Surveillance Detection And Mitigation For Facilities And Campuses


In My last article, I explained why fundamental differences between facility security and executive protection should be reflected in surveillance detection training. In this article, I want to introduce a general strategy that can be specifically employed by facilities and campuses for detecting and mitigating hostile surveillance.

Before I jump into it, there are two important clarifications I need to make. The first is that surveillance detection and surveillance mitigation are not the same thing. The former is the detection of hostile surveillance, while the latter is the active mitigation of it. Strictly speaking, detection doesn’t have to automatically lead to mitigation, and more surprisingly, mitigation (at least in the form I’m going to present here) doesn’t necessarily depend on prior detection. These are two different activities that can either work independently or in conjunction with each other – which is what I’m recommending here.

The second point is that the general strategy I’m suggesting doesn’t come from theoretical inferences alone, but from a decade and a half of successful, field tested utilization in the San Francisco Bay Area. This strategy has its roots in Israel, but it has very importantly been calibrated and adapted to the US environment. And though in this article I’m only suggesting this strategy, let me assure you that we have been employing it very successfully in real-world field operations for over a decade and a half.

To get things started, you’ll need to separate your surveillance mitigation efforts from your surveillance detection efforts. The best way to do this is by establishing two security tiers that are staffed by two separate teams. The first tier, which consists of the bulk of your security staff, is the one that handles surveillance mitigation. These are your standard campus security officers, or possibly a select group of them. These officers don’t necessarily need to be trained on high-level surveillance detection, but rather on surveillance deterrence. The main reason for this isn’t necessarily because they’re unqualified for SD, but because these are the officers that are also responsible for the more conventional campus security operations, including: access control, internal and external patrols, ushering, directing traffic, etc. Proper surveillance detection requires that SD operators work covertly, and since campus security officers are not covert operators, there’s not much point in spending valuable resources on training them to conduct operations they’ll never be in a position to execute.

Surveillance deterrence starts by painting an unwelcoming picture for hostile surveillance to see, along with a visual projection of an active attempt to expose surveillance. Security officers should try to make it clear to the hostile entity that the target that’s being surveilled is not an easy/desirable one; making it more probable that the hostile entity will either abandon its plan or take it elsewhere.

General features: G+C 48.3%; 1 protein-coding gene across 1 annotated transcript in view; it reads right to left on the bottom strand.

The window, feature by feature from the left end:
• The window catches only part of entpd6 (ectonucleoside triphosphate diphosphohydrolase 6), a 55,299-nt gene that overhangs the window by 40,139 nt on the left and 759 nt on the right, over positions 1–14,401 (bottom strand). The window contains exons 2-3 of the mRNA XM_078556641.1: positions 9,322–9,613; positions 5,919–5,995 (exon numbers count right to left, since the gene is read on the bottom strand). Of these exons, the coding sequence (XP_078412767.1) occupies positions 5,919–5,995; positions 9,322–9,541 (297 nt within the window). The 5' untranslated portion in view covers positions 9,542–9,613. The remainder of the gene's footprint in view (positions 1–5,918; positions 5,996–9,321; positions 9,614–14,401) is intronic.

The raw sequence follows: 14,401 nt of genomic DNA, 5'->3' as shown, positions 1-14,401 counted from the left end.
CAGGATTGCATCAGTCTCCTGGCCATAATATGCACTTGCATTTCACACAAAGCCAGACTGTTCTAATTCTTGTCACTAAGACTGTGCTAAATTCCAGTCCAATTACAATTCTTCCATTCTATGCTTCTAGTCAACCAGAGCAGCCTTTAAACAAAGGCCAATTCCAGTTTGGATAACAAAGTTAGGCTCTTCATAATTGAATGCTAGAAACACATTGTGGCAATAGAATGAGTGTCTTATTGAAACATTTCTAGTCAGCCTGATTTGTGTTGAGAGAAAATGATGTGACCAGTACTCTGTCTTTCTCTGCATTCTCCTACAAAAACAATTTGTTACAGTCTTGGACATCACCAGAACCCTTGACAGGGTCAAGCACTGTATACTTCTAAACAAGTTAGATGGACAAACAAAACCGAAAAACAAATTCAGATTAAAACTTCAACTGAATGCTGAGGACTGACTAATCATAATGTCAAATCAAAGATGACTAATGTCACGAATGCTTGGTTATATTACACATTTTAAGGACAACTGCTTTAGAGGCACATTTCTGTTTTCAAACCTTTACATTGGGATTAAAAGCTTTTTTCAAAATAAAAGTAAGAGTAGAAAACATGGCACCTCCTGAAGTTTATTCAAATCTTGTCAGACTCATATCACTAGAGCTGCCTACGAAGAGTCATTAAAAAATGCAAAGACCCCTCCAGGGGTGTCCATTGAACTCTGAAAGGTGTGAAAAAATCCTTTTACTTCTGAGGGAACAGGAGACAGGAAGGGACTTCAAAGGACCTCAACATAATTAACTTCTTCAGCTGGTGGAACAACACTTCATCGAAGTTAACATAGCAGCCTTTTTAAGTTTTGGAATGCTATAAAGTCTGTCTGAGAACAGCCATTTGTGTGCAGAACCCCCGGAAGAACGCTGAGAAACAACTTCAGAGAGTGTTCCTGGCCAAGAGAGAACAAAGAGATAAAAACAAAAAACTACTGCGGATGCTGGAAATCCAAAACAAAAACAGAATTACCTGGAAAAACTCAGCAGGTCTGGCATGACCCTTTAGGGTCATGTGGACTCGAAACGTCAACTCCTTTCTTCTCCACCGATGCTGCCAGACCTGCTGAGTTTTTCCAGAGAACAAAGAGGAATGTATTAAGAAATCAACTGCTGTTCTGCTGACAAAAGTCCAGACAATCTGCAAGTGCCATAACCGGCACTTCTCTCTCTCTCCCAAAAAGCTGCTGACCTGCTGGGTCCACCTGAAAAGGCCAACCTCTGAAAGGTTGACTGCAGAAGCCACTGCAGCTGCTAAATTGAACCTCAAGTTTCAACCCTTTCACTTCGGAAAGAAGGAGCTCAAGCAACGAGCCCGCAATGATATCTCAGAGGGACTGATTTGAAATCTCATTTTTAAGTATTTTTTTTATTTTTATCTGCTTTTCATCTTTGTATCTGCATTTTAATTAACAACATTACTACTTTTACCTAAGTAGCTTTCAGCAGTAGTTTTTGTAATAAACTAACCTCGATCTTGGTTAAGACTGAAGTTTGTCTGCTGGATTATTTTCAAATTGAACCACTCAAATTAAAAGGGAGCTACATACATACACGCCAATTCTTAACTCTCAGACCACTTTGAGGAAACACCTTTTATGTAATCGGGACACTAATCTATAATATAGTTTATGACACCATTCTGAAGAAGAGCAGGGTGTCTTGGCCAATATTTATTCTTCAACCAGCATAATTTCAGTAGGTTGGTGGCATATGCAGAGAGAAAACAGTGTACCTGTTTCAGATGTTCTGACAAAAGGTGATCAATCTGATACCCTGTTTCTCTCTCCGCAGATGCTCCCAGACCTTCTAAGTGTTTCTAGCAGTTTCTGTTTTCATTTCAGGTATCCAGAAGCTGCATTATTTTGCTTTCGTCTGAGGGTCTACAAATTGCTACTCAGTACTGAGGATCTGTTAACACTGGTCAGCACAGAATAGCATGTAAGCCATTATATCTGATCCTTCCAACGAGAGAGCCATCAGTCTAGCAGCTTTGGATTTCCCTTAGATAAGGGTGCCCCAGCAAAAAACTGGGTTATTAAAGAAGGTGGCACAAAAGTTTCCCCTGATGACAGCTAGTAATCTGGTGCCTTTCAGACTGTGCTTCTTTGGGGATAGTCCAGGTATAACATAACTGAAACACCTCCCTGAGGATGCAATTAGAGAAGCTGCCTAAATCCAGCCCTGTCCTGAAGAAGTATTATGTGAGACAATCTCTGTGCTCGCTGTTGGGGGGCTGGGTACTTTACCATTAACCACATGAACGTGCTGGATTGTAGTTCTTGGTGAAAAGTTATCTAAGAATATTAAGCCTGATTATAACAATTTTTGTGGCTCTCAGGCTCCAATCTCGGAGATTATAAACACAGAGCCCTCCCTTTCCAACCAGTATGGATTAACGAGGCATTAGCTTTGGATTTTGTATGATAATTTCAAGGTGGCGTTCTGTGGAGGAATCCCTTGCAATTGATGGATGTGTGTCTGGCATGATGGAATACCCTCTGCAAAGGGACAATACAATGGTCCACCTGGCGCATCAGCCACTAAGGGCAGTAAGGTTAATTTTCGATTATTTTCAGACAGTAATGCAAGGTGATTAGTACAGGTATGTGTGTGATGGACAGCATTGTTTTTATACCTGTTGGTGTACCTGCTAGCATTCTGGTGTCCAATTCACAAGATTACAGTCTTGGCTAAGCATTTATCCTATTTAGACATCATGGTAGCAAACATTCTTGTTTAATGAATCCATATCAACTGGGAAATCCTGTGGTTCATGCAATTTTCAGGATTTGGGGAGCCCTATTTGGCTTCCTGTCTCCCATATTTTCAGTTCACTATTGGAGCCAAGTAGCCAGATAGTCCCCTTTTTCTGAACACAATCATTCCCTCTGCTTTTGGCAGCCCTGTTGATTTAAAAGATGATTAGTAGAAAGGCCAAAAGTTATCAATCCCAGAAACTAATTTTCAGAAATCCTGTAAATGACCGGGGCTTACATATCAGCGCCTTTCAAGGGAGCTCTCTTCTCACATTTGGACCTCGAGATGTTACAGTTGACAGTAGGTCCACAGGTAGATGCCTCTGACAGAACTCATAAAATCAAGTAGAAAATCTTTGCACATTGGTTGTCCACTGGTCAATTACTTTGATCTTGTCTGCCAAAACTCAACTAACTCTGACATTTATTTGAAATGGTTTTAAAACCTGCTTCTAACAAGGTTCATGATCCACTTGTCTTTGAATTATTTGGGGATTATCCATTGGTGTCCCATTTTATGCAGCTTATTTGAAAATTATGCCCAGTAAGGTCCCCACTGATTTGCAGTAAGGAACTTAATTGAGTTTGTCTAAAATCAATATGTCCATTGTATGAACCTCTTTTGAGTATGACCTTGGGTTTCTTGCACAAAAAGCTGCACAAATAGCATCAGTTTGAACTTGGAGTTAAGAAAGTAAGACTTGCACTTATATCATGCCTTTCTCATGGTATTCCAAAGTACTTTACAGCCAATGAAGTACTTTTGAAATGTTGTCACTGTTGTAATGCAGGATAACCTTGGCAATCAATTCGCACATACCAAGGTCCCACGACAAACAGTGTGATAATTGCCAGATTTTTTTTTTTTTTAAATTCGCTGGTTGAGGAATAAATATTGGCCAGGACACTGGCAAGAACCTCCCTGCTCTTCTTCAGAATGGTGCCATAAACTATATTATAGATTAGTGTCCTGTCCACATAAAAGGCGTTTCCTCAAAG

In order to carry this out, you’ll need to start with solid security basics: good visual projection of security presence, breaking of routines (whenever possible), and generally maintaining a high level of awareness, vigilance and professionalism. This can be bolstered up by adding a somewhat less conventional set of actions that are designed to confuse potential surveillers; thereby making it more difficult for the hostile surveillance entity to understand the target and put together an effective plan of attack. Activities such as randomly photographing certain locations and people in the surrounding area, sporadically writing down license plate numbers of vehicles in the area, etc. The random nature of these actions is precisely the point. Hostile surveillance operatives are not likely to assume that such activities are randomly performed for no good reason, which might make them try to understand them better. Trying to understand such random activities will, at the very least, lengthen the process of surveillance; causing the hostile entity to increase its costs and assume more risk. This shifting of the cost/risk-benefit ratio should further raise the probability that the hostile entity will either abandon its plan or favor a different target that can be more easily understood.

At the heart of surveillance deterrence is an active projection of visual control over the area around the facility or campus, along with an attempt to detect and acknowledge any person spending any time in the area, or even just passing through (regardless of whether or not they seem suspicious). It’s important that a particularly large amount of attention be paid to the vantage points in the area. These vantage points can be located, assessed and plotted out by a surveillance detection professional, performing a service called Surveillance Mapping. After Surveillance Mapping is complete, conventional campus security officers can be instructed to pay close attention to these locations. These instructions (or post orders) should include random visits to the vantage points, performed as often as possible, along with casual acknowledgements and even polite verbal engagements of people who occupy them (regardless of whether or not they appear suspicious).